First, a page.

It can sometimes take a very great deal of patience to get these detectors working, and they are so delicate and sensitive to vibration that the contact is very frequently lost; but cheating and getting the set more-or-less tuned in first, using a commercial germanium diode, can be very helpful. The tuning may alter somewhat on reverting to the 'proper' cat's whisker but at least one has some sort of starting point. With patience and some luck, good results are to be had from a genuine crystal set; a really good sensitive contact can quite often give superior results to an OA70 or OA81. (Silicon diodes are not suitable.)
 The crystal is prone to contamination by grease or sweat marks from the fingers, so handle it with some form of forceps or in a wisp of new kitchen paper or the like. In fact, when bought loose, it was usually supplied in a little kit in a tiny tin box such as was commonly used for gramophone needles; the contents almost always included a tiny pair of primitive tweezers for the purpose.
 A galena crystal usually won't work very well in the presence of dampness or condensation, but takes no harm and will perform properly again as soon as it dries out. They don't like too much dust though. Original detectors were usually contained in some sort of glass tube, but I always leave mine open to the air and (carefully!) cover them with some sort of small box laid over when not in use, just to keep the dust off.
 I collected some my self a few years ago and this particular batch is relatively high in silver and seems to work especially well as a detector. It is from the recesses of the old lead-mine at Strontian, Argyll, some years ago; another original product of the mines is strontium carbonate and other mixed salts of strontium - the element was first isolated from Strontian samples and thus got its name. More recently the mines were used for the bulk extraction of barytes, which is or was used as a lubricant in deep drilling such as for gas in the North Sea. Specimens of galena from any other sources are always worth trying as well, as the activity of different specimens can vary considerably depending on the particular amounts of other trace elements present.
 Ivan in Prague, Czechia suggests, "Papin pressure pots use a small disk from low-melting-point alloy (about 120 Centigrade) as an overheating fuse. It should be possible to buy several such disks in a hardware / kitchen shop." I have not tried this, and 120 degrees C seems damagingly high for the crystal. But there is plenty of room for experiment. It may work well enough.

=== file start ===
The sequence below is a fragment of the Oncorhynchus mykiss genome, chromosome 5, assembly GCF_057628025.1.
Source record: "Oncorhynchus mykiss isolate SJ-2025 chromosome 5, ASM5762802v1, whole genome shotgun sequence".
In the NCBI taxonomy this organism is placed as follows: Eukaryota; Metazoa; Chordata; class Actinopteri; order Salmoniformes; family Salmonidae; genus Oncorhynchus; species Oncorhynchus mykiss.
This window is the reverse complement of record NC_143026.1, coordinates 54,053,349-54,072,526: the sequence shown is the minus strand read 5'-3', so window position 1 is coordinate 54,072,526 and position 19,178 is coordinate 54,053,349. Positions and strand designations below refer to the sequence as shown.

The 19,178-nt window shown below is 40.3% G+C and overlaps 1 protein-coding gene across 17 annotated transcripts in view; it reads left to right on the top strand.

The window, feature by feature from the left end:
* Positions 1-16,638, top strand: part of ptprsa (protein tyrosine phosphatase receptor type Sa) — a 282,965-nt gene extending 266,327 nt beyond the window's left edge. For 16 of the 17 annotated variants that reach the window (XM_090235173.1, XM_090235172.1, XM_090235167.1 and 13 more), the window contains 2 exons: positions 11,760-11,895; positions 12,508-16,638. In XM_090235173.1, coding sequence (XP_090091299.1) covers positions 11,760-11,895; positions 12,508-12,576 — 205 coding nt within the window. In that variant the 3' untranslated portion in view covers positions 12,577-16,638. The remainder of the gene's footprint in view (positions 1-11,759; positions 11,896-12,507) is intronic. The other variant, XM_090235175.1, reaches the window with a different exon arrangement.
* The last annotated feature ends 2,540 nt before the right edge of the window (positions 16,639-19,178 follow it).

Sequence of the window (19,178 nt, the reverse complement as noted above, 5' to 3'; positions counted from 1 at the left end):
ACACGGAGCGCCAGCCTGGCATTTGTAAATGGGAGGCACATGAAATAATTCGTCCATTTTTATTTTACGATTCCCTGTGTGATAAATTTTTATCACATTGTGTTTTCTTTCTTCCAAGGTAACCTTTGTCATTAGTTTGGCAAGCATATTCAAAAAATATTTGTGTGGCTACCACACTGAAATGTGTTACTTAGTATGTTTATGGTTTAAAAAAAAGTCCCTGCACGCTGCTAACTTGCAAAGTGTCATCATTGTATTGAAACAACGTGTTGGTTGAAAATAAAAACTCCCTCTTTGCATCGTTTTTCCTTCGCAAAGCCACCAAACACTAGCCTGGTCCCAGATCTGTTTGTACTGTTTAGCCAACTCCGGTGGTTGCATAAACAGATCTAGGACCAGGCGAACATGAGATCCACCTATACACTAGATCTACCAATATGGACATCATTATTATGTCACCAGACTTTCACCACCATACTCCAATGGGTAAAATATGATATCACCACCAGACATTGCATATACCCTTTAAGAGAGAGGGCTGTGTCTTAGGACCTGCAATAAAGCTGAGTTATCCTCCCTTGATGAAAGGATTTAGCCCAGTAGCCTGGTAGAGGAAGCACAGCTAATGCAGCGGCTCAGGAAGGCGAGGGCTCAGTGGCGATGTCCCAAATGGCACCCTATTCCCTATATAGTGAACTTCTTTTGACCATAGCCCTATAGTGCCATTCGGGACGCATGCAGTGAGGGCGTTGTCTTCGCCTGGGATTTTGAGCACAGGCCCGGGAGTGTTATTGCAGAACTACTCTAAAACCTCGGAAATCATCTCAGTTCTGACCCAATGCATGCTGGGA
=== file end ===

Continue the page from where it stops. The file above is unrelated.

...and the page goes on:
Roger Blackwell has also sent the following:
Low melt alloy for mounting galena crystals is easily available from good model shops. Carr's (or other brand) solder for whitemetal (used for joining metal kit parts) is widely used by railway and transport modellers. It melts in boiling water
 It drove many original constructors mad - trying simultaneously to find a very delicate sweet spot on the crystal, and line up an uncalibrated tuned circuit!
 You may well need suitable refreshment from time to time. I recommend - what else? - a delightful ale, "The Cat's Whiskers", brewed just up the road from here.
Really first class. Google seems to suggest a number of stockists.
A note from Maurice
Anthony was kind enough to send me some crystals to try out last year.
I tried quite a few different circuits and methods of holding the crystal (including the ones Anthony mentions).
As Anthony says you need patience but the results were well worth it.
|The assembly shown above was originally an old trimmer capacitor from a HAM transmitter. After cleaning in a dishwasher a piece of Galena was fixed in position using Woods Metal (From Scientific Toys in the States).
For the whisker I experimented with a piece of copper wire soldered to the piston (Left hand of each photograph). The wire was kinked and the piston screwed in until the end of the wire made contact with the face of the Galena.
Using a coil and variable capacitor as the tuned circuit, the piston was then screwed in (and the wire position changed as required) until a station was heard loud and clear (This took about 2 or 3 minutes).
I am now going to make up a permanent circuit and mount the components on a piece of board.This circuit and instruction will appear here as soon as possible.
Last updated 15.5.2007
2003-2007 © Maurice Woodhead